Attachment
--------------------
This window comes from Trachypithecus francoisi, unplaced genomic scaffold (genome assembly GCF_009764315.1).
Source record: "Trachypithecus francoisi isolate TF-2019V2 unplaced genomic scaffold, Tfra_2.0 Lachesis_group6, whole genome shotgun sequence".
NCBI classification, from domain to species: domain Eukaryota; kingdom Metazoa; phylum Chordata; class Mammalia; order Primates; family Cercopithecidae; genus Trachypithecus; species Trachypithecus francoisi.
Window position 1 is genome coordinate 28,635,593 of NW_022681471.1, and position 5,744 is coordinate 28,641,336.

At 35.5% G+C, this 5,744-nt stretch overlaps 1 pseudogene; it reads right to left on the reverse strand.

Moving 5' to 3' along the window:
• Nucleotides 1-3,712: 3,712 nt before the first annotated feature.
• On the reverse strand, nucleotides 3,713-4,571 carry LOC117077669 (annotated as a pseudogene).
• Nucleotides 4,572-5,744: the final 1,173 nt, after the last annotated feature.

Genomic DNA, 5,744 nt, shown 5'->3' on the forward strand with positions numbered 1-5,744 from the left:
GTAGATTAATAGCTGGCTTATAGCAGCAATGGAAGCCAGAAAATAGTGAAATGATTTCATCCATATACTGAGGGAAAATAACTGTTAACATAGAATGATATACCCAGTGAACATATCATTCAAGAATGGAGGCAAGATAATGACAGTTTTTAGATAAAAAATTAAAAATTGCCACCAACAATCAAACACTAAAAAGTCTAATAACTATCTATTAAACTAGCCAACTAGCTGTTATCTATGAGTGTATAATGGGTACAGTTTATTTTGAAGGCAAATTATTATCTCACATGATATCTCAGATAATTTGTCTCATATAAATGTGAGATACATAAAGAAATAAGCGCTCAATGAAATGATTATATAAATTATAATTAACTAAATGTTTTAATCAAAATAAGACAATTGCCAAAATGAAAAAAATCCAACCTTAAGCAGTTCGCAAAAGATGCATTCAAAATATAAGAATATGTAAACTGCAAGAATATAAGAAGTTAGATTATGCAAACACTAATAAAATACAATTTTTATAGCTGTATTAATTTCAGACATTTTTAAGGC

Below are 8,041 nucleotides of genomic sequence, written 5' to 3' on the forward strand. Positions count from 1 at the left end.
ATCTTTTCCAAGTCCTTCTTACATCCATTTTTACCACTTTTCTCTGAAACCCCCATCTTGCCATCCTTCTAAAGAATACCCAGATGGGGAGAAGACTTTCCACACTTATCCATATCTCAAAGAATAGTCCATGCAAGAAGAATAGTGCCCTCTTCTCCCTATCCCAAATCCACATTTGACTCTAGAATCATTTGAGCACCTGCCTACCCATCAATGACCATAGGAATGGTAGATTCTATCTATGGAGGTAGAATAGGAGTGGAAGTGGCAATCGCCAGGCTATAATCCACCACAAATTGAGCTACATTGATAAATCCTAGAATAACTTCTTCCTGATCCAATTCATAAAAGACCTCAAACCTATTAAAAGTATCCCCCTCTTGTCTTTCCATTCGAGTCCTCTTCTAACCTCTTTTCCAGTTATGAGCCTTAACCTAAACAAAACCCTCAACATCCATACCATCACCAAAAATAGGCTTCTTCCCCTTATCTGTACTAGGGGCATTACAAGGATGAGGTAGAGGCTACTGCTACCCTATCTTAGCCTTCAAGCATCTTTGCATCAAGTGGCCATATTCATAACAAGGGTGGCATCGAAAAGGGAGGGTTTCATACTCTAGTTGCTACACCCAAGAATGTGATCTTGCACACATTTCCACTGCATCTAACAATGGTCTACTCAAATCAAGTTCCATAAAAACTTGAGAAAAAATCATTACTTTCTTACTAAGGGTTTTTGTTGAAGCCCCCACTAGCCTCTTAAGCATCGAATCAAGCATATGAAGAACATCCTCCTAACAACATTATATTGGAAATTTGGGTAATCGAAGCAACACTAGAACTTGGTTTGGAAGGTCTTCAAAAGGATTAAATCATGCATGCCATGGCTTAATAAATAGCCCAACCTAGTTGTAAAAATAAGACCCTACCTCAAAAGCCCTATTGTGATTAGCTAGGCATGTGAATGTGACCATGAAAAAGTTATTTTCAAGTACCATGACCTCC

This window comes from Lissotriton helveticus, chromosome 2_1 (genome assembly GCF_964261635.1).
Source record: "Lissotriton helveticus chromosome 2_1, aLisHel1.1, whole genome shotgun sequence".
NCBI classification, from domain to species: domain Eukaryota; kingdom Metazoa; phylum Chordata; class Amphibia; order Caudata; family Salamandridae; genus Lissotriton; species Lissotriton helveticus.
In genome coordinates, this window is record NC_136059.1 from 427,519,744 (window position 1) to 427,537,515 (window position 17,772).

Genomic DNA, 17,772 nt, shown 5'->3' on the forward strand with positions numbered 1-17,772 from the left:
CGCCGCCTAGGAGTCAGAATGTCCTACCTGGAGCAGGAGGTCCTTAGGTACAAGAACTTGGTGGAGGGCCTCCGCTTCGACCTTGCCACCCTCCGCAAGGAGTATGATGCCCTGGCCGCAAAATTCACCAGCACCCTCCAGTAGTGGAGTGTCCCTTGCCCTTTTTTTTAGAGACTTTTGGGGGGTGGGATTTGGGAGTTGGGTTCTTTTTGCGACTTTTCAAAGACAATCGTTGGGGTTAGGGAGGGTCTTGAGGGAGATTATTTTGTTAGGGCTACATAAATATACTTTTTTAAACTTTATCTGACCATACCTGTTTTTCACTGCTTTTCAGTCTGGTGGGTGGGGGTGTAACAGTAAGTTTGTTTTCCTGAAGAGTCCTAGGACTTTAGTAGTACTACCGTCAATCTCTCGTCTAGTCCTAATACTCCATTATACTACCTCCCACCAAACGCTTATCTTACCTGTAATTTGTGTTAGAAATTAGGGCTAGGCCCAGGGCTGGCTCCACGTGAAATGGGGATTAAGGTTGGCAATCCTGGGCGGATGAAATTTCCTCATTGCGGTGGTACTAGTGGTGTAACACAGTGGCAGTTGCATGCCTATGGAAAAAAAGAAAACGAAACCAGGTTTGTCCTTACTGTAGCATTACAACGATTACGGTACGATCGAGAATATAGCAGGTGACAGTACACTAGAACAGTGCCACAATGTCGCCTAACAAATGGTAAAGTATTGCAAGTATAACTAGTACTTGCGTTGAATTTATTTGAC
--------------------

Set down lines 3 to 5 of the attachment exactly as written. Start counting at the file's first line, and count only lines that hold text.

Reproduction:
NCBI classification, from domain to species: domain Eukaryota; kingdom Metazoa; phylum Chordata; class Mammalia; order Primates; family Cercopithecidae; genus Trachypithecus; species Trachypithecus francoisi.
Window position 1 is genome coordinate 28,635,593 of NW_022681471.1, and position 5,744 is coordinate 28,641,336.

At 35.5% G+C, this 5,744-nt stretch overlaps 1 pseudogene; it reads right to left on the reverse strand.